Economics Chap2


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Economics Chap2

  1. 1. Chapter 2: Opportunity costs Scarcity Economics is the study of how individuals and economies deal with the fundamental problem of scarcity. As a result of scarcity, individuals and societies must make choices among competing alternatives. Opportunity Cost The opportunity cost of any alternative is defined as the cost of not selecting the "next-best" alternative.
  2. 2. What Does Opportunity Cost Mean? • 1. The cost of an alternative that must be forgone in order to pursue a certain action. • Put another way, the benefits you could have received by taking an alternative action.
  3. 3. What Does Opportunity Cost Mean? • 2. The difference in return between a chosen investment and one that is necessarily passed up. • Say you invest in a stock and it returns a paltry 2% over the year. • In placing your money in the stock, you gave up the opportunity of another investment - say, a risk-free government bond yielding 6%. In this situation, your opportunity costs are 4% (6% - 2%).
  4. 4. Investopedia explains Opportunity Cost • 1. The opportunity cost of going to college is the money you would have earned if you worked instead. • On the one hand, you lose four years of salary while getting your degree; on the other hand, you hope to earn more during your career, thanks to your education, to offset the lost wages. Investopedia explains Opportunity Cost Here's another example: if a gardener decides to grow carrots, his or her opportunity cost is the alternative crop that might have been grown instead (potatoes, tomatoes, pumpkins, etc.).
  5. 5. Investopedia explains Opportunity Cost • In both cases, a choice between two options must be made. It would be an easy decision if you knew the end outcome; however, the risk that you could achieve greater "benefits" (be they monetary or otherwise) with another option is the opportunity cost.
  6. 6. Opportunity cost (Further Explanations) • is the cost of any activity measured in terms of the value of the best alternative that is not chosen (i.e., that is foregone). • It is the sacrifice related to the second best choice available to someone who has picked among several mutually exclusive choices. Opportunity cost • Opportunity cost is a key concept in economics, and has been described as expressing "the basic relationship between scarcity and choice".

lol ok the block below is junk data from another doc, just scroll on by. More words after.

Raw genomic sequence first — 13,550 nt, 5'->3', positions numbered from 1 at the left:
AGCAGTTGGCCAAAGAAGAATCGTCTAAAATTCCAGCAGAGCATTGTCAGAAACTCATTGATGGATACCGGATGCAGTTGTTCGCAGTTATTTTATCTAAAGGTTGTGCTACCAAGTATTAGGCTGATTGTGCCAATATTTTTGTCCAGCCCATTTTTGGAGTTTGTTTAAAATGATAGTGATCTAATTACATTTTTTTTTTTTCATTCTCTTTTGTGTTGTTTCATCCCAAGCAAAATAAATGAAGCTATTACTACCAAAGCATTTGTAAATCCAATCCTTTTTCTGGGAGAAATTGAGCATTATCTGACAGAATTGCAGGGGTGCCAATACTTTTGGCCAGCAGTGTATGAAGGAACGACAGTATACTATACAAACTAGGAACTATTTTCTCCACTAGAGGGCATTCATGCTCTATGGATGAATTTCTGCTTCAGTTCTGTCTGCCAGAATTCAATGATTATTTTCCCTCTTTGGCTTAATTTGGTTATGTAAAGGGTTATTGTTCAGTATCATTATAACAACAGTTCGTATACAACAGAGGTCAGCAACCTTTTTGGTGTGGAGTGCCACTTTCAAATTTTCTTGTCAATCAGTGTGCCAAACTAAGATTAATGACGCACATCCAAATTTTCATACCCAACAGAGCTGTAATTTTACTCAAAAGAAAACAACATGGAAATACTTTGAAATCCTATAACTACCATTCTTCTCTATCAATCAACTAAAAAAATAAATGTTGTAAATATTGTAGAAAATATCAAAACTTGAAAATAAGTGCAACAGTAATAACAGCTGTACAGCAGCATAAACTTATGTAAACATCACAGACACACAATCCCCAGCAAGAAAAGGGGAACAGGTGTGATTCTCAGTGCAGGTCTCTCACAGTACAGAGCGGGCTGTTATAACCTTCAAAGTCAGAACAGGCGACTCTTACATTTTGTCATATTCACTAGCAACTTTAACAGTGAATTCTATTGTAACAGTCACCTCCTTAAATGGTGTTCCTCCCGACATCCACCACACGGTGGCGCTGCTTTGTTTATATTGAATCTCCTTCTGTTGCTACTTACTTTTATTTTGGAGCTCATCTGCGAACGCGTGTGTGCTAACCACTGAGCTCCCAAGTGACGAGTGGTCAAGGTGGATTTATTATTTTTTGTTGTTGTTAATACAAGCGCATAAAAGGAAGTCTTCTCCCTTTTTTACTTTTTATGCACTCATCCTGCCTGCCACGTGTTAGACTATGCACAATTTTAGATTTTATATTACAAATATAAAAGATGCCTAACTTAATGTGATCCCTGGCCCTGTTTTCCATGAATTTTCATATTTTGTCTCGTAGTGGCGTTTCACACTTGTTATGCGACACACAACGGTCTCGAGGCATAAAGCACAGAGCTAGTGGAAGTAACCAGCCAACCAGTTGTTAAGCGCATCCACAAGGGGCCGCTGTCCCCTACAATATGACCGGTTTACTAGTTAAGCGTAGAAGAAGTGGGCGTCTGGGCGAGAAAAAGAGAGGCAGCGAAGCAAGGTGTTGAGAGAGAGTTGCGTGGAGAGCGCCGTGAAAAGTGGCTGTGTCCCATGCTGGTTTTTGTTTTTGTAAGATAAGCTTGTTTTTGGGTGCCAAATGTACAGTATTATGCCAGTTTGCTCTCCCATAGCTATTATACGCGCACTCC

7. 7. Opportunity cost • The notion of opportunity cost plays a crucial part in ensuring that scarce resources are used efficiently. • Thus, opportunity costs are not restricted to monetary or financial costs • the real cost of output forgone, lost time, pleasure or any other benefit that provides utility should also be considered opportunity costs
  8. 8. Marginal analysis • Marginal benefit = additional benefit resulting from a one-unit increase in the level of an activity • Marginal cost = additional cost associated with one-unit increase in the level of an activity
  9. 9. Net benefit • Individuals are not expected to maximize benefit; nor are they expected to minimize costs. • Individuals are assumed to attempt to maximize the level of net benefit (total benefit minus total cost) from any activity in which they are engaged.
  10. 10. Production possibilities curve • Assumptions: – A fixed quantity and quality of available resources – A fixed level of technology – Efficient production (i.e., no unemployment and no underemployment)
  11. 11. Law of diminishing returns • Law of diminishing returns: output will ultimately increase by progressively smaller amounts when the use of a variable input increases while other inputs are held constant. Reasons for law of increasing cost Law of diminishing returns Specialized resources (heterogeneous labor, land, capital, etc.)
  12. 12. Specialized resources in farming • Some land, labor, and capital is better suited for wheat production and some is better suited for corn production Specialization and trade Adam Smith – economic growth is caused by increased specialization and division of labor.
  13. 13. Gains from specialization and division of labor • specialization in areas that match the skills and talents of workers • “learning by doing” – increase in productivity from task repetition • less time lost while switching from task to task
  14. 14. Absolute and comparative advantage • Absolute advantage – an individual (or country) is more productive than other individuals (or countries). • Comparative advantage – an individual (or country) may produce a good at a lower opportunity cost than can other individuals (or countries).
  15. 15. Free trade? • If each country specializes in the production of those goods in which it possesses a comparative advantage and trades with other countries, global output and consumption in increased.